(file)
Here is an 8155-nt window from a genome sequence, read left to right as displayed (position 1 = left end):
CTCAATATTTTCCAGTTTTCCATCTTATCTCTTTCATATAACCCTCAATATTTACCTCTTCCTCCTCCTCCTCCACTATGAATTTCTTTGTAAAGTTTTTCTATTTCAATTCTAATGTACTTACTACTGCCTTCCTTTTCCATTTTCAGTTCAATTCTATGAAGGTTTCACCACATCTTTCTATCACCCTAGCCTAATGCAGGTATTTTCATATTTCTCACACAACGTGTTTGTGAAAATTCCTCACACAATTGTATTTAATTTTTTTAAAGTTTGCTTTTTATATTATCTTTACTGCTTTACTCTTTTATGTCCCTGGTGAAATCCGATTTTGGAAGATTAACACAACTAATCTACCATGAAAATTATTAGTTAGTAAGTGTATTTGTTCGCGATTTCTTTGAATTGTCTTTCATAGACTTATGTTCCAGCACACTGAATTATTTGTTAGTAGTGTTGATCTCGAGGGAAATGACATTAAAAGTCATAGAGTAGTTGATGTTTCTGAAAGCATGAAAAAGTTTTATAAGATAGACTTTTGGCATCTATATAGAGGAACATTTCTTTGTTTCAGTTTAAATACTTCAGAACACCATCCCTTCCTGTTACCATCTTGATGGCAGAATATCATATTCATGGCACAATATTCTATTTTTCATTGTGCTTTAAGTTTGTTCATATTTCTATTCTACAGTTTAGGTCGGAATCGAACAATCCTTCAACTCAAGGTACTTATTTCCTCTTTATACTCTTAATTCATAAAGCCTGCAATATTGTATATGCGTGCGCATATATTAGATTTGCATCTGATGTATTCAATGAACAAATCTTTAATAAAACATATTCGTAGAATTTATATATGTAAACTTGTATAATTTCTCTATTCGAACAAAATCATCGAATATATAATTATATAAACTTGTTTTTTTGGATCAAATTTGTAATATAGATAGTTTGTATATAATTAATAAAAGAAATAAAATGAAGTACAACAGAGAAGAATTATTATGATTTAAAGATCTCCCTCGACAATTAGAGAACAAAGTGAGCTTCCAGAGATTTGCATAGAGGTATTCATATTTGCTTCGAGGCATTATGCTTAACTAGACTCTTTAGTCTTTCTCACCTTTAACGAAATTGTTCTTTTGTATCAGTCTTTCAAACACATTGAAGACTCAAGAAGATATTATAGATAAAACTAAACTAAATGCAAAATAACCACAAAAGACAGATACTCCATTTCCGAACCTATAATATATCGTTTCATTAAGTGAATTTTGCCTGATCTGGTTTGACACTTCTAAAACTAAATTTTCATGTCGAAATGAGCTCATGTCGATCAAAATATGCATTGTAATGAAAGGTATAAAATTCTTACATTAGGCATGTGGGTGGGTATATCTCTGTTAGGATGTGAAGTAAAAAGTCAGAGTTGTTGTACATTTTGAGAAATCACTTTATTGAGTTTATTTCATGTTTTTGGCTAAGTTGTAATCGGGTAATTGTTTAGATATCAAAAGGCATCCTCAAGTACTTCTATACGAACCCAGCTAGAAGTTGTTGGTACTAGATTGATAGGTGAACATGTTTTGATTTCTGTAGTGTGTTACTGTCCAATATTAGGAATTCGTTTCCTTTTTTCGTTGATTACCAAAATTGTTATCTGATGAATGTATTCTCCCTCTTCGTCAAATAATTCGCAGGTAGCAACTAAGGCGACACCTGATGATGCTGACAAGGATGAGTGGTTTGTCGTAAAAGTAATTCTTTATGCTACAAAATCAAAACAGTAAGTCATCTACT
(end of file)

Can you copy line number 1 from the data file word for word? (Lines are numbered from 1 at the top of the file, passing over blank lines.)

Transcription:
Here is an 8155-nt window from a genome sequence, read left to right as displayed (position 1 = left end):